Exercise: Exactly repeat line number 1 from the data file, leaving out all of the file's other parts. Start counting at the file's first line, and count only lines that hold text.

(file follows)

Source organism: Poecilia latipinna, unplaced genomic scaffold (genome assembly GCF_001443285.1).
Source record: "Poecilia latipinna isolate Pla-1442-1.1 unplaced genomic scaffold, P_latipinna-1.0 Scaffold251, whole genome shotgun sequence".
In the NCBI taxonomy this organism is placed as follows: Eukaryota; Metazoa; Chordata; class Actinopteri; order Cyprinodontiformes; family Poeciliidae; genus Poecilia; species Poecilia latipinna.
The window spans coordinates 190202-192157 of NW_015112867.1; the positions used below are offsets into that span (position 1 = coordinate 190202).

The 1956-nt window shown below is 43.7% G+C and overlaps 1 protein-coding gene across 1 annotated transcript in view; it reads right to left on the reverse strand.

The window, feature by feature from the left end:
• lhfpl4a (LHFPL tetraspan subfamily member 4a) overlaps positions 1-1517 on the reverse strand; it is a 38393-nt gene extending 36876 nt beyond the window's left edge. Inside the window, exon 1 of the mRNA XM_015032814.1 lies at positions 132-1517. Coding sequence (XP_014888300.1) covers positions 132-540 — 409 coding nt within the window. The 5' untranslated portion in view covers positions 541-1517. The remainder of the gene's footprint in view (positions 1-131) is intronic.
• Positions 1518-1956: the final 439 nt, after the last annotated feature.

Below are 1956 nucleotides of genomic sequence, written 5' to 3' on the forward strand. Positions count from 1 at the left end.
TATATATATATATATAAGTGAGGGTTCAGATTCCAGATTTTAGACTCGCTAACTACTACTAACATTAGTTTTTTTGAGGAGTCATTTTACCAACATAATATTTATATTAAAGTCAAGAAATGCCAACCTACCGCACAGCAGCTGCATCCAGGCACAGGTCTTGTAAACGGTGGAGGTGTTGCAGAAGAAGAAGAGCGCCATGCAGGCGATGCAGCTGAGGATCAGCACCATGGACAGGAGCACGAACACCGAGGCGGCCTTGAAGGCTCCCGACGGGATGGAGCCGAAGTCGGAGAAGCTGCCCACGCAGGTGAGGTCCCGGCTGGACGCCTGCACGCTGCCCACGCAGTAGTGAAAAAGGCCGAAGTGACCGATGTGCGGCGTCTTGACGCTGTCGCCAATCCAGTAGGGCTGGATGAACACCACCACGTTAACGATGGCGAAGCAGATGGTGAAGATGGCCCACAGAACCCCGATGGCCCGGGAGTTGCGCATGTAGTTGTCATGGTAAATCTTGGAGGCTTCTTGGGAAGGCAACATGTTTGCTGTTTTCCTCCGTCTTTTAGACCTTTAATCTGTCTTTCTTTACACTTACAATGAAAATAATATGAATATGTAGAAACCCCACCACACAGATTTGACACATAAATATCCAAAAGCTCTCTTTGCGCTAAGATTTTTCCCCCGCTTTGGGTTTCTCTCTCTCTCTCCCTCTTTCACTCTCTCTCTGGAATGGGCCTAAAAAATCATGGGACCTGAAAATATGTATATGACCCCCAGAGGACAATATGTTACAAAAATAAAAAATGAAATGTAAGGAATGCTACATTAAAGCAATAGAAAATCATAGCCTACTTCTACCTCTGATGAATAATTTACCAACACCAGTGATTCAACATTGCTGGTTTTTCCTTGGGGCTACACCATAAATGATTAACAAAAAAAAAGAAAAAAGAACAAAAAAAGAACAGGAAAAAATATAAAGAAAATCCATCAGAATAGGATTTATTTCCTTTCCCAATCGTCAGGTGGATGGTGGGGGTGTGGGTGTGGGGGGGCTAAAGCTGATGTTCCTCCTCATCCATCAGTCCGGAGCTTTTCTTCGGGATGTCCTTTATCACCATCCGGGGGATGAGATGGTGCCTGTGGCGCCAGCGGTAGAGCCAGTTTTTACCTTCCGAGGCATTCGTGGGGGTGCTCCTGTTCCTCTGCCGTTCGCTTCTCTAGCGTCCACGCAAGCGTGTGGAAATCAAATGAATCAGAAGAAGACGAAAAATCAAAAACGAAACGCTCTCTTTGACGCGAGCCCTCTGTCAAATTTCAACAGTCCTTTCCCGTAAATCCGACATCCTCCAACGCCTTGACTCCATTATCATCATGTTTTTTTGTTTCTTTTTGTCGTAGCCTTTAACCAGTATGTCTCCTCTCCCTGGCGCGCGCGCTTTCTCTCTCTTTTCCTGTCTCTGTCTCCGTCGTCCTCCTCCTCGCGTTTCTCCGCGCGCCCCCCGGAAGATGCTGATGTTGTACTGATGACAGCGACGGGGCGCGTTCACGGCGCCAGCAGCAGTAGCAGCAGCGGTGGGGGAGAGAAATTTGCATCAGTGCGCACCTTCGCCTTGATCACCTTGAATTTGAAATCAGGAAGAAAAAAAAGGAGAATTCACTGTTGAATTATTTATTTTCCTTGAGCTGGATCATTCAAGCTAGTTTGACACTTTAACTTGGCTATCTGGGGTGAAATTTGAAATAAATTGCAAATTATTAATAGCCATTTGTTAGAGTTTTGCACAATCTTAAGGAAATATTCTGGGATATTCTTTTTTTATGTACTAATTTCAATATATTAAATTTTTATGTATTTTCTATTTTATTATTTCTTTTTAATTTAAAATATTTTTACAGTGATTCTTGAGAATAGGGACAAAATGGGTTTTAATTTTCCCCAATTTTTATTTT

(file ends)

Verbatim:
Source organism: Poecilia latipinna, unplaced genomic scaffold (genome assembly GCF_001443285.1).